Legal profession struggling to reshape staffing models

By Emma Ryan|25 June 2018

A new report has found law firms are resistant to shake up the way they offer services to clients, consequently leaving their business at risk.

The report, The Emerging Legal Professions Survey, conducted by Australasian Legal Practice Management Association (ALPMA) and the Centre for Legal Innovation at The College of Law (CLI), has painted a bleak picture of the future legal profession.

One of the key findings presented in the report found that the legal profession is “underprepared” for the future of work by not providing an inclusive workplace where “legal business professionals” can thrive.

Legal business professionals are not lawyers, but rather those that work in the profession. According to the report, this broad title covers everything from CEOs and C-level management to office managers, human resources professionals and IT employees.


The report found that in 59 per cent of the law firms and legal departments surveyed, 40 per cent or more of their employees are these aforementioned legal business professionals.

Despite this, however, law firms and legal departments are failing to provide the same career opportunities. While 52 per cent of those surveyed said that they had defined career paths for lawyers, just 29 per cent could say the same for their legal business professionals.

Further, lawyers were also more likely to have competency frameworks in place for their roles, to guide their career development and promotion, according to the survey.

Forty-four per cent of respondents noted that they had a competency framework for their lawyers, while only 34 per cent had them for legal business professionals.

Commenting on the findings, Terri Mottershead, director of the CLI, said that the “contemporary legal workforce is multitalented and multidisciplinary, but the legal industry is struggling reshape its staffing models to embrace the increased role of legal business professionals”.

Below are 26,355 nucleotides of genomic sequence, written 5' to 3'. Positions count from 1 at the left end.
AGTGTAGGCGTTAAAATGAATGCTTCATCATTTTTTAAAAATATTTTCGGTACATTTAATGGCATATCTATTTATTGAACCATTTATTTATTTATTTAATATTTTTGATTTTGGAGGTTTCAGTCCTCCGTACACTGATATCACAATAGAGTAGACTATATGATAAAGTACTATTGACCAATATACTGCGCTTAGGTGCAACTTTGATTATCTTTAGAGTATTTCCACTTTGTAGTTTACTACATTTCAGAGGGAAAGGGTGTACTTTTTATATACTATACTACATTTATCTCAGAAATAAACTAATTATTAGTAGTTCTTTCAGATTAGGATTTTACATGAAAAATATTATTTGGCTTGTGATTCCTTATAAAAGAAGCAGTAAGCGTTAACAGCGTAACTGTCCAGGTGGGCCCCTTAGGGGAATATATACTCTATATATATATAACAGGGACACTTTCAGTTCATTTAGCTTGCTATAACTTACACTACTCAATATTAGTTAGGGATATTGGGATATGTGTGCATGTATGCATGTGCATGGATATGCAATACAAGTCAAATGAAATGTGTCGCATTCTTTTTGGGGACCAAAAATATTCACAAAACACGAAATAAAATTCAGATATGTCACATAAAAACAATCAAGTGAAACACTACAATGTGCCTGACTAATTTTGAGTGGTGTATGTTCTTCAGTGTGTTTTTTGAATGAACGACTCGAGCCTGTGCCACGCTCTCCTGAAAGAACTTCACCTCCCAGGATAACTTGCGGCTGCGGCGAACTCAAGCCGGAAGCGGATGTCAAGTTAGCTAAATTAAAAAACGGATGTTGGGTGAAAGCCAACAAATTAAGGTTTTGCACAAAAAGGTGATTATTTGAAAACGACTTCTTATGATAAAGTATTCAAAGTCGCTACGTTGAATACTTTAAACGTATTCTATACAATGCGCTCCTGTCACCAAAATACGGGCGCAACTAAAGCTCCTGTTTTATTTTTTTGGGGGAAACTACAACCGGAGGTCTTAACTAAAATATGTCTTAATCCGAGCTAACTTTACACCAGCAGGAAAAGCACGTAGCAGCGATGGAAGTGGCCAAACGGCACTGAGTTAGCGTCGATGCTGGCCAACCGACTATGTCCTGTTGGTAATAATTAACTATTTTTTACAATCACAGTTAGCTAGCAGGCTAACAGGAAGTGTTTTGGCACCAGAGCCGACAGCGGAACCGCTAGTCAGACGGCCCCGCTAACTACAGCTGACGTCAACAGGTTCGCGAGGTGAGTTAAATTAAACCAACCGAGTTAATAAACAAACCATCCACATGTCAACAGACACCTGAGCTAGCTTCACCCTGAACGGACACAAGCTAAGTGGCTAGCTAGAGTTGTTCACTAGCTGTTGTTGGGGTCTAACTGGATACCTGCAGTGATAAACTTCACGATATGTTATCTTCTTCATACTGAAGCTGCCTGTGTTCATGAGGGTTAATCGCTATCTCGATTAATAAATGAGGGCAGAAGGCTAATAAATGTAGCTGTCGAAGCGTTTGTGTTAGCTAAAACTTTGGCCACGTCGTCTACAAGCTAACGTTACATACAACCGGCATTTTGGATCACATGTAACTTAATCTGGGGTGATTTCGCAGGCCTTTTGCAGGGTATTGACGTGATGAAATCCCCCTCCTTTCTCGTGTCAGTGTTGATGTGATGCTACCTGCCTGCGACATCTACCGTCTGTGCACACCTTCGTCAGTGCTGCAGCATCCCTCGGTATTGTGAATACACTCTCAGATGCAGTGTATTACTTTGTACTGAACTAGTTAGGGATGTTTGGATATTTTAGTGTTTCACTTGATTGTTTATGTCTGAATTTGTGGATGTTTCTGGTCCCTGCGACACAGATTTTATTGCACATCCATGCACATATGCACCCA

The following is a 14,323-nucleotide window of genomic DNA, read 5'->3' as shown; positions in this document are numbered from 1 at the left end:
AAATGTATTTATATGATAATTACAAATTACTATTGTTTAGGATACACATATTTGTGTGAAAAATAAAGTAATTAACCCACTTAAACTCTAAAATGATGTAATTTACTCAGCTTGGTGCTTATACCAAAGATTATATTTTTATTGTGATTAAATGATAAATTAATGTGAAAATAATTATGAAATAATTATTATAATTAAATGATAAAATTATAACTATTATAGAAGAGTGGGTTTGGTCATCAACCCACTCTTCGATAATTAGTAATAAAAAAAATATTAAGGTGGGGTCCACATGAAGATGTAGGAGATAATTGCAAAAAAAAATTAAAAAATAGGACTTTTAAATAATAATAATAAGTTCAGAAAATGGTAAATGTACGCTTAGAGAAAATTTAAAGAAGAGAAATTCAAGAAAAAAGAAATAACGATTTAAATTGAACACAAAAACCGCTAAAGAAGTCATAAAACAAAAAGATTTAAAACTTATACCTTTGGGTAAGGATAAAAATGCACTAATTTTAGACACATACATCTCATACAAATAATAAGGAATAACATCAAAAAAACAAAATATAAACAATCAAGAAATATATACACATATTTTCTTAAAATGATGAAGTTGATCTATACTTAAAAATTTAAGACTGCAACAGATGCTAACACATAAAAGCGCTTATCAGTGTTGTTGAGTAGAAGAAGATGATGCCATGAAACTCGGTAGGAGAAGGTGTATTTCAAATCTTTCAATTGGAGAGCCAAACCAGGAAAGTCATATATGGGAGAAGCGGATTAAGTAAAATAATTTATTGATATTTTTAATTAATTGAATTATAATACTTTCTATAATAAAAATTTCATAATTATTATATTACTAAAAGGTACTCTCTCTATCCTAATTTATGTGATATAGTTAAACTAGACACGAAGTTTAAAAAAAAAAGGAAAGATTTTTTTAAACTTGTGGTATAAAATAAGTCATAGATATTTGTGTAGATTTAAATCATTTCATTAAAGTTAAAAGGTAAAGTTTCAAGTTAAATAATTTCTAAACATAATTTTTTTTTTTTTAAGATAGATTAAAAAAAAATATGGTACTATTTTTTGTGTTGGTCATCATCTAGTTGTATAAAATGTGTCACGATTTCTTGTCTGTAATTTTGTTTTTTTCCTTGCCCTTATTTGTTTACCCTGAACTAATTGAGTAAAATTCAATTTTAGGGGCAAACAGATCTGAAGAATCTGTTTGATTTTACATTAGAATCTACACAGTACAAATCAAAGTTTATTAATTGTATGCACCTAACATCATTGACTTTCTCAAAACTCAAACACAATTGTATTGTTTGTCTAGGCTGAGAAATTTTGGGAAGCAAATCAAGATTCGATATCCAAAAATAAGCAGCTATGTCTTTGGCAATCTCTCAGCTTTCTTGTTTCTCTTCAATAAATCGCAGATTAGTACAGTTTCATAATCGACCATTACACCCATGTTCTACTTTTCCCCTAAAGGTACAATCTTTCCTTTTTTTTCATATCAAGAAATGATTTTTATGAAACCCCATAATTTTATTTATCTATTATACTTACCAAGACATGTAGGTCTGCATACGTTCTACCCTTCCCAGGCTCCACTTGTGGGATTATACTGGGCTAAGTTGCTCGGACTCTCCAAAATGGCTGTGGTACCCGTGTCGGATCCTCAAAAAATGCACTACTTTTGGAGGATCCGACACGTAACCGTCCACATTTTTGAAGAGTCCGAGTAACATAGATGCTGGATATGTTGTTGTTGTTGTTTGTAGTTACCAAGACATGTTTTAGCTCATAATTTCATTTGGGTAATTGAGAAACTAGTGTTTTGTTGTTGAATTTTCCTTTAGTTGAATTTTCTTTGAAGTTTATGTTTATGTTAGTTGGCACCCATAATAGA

“Traditional lawyer work is decreasing while legal work done by other professionals is increasing. Where legal business professionals were once mostly employed in clerical or administrative support functions, they are increasingly integral to delivering cost-effective services, product development and revenue generation,” Ms Mottershead said.

“As legaltech and AI continue to advance, these professionals will increasingly be in demand to work directly with clients, and to lead multiskilled project teams.

“The future of work in law firms and legal departments is already here. If firms don’t incorporate these emerging professions to help them deliver better and cheaper services, then their clients will choose to move to alternative service providers.”

Fiona Croswell, learning and development manager at ALPMA, echoed a similar sentiment, noting that there needs to be more time devoted to addressing the disparity in working conditions between lawyers and legal business professionals, and create high-performing multidisciplinary teams.

“Unless legal business professionals are given the same employment status and career opportunities, law firms will be unable to attract the talent they need,” she added.

“We need to spend more time on defining key skills and career paths for legal business professionals or many highly skilled professionals will choose to work in other industries, seeing a job with a law firm as a career limiting move.”

Legal profession struggling to reshape staffing models
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